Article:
06 April 2011

Your letters look good, but how 'bout your numbers

As aspiring authors, many of us are focused on getting that first agent or picking up that first sale. We're sure that once we can "break through" then the fiction game will be so much easier. Not so, according to author Karen Dionne in a recent blog post. "[A]fter an author is published, they [sic] face an even greater challenge: getting published again," writes Dionne. Sales are not a matter of the quality of your next book, but the quantity of sales. Editors look up your numbers on a data provider called BookScan, a service of Neilsen (you know, the same company that rates TV shows). If your numbers are poor, you can probably kiss your next sale goodbye.

So, what is an aspiring author to do? IMHO, just keep writing. Most authors realize that becoming a professional writer is rarely a ticket to fame and riches. Writing despite knowing the odds against getting published (and getting a published again) means that you are writing for the right reasons.


lesleylsmith said...

You're bumming be out, dude. :(
If writing for publication, or publication again, is so difficult, why should writers write? What are the right reasons? Or is that write reaons? :)

Of course, short story writers have a good shot at getting published in ElectricSpec if their story is good! :)

Martin Willoughby said...

Getting noticed in any profession is hard. What makes writing harder is that you don't get paid until you have been noticed.

At least in a job you get paid whilst being ignored.

j.a. kazimer said...

Couldn't agree more. Getting that first deal is hard as hell, but selling enough books to get that second deal feels like an up hill battle. So yeah, we should do our jobs, and write a hell of a next book.

lesleylsmith said...

Ha, Martin! You said it! I've never thought about the paid/ignored dichotomy before. Thanks.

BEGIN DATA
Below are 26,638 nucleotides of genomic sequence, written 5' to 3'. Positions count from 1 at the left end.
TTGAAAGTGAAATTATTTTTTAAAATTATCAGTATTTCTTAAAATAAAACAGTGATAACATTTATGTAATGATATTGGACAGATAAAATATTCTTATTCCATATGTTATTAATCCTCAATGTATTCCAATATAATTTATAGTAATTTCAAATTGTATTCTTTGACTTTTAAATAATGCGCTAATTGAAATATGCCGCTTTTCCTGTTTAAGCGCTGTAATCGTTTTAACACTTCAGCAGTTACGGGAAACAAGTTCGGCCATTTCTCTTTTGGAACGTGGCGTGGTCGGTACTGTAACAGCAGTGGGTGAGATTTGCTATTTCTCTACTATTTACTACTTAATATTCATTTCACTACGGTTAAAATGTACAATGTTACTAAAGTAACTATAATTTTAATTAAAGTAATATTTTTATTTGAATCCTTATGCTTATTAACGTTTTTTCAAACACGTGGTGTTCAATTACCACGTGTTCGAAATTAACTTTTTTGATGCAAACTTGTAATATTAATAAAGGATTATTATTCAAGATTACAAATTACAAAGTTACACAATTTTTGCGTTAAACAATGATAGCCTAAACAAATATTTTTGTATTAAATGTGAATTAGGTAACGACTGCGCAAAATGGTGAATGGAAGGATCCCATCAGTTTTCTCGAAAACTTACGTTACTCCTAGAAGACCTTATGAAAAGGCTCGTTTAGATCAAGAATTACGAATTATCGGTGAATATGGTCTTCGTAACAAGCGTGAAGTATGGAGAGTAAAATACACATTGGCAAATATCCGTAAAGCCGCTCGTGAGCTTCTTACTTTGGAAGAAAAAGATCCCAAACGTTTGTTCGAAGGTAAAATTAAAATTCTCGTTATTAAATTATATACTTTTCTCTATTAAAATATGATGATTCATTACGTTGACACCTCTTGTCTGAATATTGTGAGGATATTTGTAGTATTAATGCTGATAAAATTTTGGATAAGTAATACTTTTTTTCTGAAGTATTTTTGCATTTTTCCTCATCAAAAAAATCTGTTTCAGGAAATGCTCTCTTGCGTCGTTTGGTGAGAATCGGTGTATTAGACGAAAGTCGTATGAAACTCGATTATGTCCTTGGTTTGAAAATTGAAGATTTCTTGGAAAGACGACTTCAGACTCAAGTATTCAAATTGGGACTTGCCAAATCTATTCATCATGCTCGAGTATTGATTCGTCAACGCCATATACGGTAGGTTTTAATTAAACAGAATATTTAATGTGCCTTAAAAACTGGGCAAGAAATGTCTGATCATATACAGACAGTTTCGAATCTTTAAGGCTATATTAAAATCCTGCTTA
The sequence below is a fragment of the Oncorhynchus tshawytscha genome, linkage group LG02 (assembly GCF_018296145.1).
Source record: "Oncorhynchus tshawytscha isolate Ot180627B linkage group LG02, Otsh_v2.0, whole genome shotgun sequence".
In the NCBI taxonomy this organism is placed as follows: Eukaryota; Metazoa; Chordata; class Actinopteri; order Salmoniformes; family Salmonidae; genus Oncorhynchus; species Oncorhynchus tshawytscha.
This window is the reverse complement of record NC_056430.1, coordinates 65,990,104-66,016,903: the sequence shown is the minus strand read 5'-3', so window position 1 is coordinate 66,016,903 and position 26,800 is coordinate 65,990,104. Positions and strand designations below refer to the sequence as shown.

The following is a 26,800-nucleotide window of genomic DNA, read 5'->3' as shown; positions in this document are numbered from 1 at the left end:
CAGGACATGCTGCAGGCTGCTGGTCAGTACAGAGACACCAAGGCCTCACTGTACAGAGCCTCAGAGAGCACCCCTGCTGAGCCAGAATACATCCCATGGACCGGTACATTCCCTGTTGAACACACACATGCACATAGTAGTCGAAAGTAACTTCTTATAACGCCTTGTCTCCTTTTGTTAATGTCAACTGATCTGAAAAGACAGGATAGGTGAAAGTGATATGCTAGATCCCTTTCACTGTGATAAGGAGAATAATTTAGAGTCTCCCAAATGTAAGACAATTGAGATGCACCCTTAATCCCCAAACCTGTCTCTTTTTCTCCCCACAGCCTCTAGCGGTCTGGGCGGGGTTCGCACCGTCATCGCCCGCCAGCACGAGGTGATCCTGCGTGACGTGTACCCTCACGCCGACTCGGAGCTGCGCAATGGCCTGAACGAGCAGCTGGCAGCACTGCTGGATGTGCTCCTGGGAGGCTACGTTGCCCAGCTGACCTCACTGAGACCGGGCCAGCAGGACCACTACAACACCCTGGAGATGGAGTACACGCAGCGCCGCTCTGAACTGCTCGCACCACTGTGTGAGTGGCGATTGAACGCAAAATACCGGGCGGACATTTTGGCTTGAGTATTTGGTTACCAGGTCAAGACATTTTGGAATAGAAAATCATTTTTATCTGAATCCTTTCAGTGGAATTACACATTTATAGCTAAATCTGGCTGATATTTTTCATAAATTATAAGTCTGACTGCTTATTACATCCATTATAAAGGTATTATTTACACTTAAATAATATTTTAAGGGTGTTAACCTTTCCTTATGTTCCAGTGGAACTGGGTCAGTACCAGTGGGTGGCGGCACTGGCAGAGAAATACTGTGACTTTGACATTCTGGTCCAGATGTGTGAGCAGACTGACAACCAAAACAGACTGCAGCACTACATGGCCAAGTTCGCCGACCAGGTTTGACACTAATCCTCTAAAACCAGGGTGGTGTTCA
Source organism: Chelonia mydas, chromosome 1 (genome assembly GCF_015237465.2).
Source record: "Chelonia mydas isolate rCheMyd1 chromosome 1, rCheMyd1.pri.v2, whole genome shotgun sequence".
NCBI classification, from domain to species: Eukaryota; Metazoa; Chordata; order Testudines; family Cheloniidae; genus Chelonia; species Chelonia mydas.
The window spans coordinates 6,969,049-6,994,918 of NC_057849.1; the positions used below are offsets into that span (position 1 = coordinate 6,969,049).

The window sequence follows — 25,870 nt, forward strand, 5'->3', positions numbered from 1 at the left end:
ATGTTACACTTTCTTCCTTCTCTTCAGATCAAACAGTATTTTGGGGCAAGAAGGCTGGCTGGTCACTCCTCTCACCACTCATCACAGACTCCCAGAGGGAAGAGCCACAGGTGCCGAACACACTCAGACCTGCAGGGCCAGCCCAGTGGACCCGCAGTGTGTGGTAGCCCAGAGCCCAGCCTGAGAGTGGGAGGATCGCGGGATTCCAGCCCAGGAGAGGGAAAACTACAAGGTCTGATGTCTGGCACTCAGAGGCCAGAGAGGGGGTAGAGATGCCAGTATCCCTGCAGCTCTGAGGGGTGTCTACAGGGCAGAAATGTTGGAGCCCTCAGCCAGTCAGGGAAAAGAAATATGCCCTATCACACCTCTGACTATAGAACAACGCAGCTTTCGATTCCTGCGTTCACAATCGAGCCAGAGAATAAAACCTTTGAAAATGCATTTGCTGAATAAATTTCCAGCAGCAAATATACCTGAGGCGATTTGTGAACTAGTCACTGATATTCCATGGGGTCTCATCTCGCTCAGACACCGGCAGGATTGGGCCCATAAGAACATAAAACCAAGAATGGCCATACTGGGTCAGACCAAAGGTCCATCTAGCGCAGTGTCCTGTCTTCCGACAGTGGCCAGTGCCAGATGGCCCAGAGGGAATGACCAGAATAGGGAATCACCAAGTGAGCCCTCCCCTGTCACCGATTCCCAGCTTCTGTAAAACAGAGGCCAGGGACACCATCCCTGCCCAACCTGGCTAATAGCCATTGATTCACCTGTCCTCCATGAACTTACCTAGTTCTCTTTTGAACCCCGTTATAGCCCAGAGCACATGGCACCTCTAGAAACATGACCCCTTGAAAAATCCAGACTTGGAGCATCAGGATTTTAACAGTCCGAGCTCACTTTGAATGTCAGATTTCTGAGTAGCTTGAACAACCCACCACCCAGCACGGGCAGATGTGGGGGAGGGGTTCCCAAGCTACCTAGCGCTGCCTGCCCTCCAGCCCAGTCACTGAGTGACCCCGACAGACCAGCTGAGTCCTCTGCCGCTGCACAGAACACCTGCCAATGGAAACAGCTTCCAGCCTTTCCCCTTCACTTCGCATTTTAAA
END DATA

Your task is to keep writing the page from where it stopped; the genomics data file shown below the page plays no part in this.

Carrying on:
If j.a. is fighting an up-hill battle, I think we're all in trouble... :(
Now, I'm bummed again.

A.L. Sirois said...

It's an uphill battle. For me, the key is this: I love my brain and my capacity to think, plan and synthesize. These qualities are what make me creative. I feel that the best way to keep these facilities -- this software, if you will -- is to keep giving it something to do. And input, let's not forget input! Even though I've sold a small pile of stories, I am always seeking new ways of writing. I'm also always looking for input in the form of news stories. Just yesterday I saw a story about a 75-year-old Japanese man who's been trapped on his property since the earthquake. He doesn't know where his wife is. He's about out of food and water. He has no heat. This piqued my imagination, so I saved a link to the story. Who knows what will become of it down the road? But it's in my Idea File for use.

The same thing goes for background or reference information. That news item about the artificial "leaf" that was all over the place this week... I can use that in a story I am writing right now. Synchronicity perhaps. I never ignore those little messages.

Also, I try writing different things. I started out writing sf... a few years ago I branched out into YA, historical fiction, and mysteries. I won a contest with a YA historical mystery in fact... maybe it was the blend? :-) Anyway, the idea is: keep sharp. Don't dig a pit for yourself. Stay interested, stay involved, stay excited about how cool it is to have a brain that does all this stuff.

Sure I get depressed sometimes. For most of this past week I was in a state about my writing. But then, just yesterday, I got notice that I'd sold a 9600-word sf story, and for some reason all of a sudden I'm back to feeling hot again.

Which is to say, you don't know what is around the corner -- just that there is a corner.

lesleylsmith said...

Thanks for sharing, A.L. There's some really good advice here.
And congrats on the 9600-word sf story!
That rocks!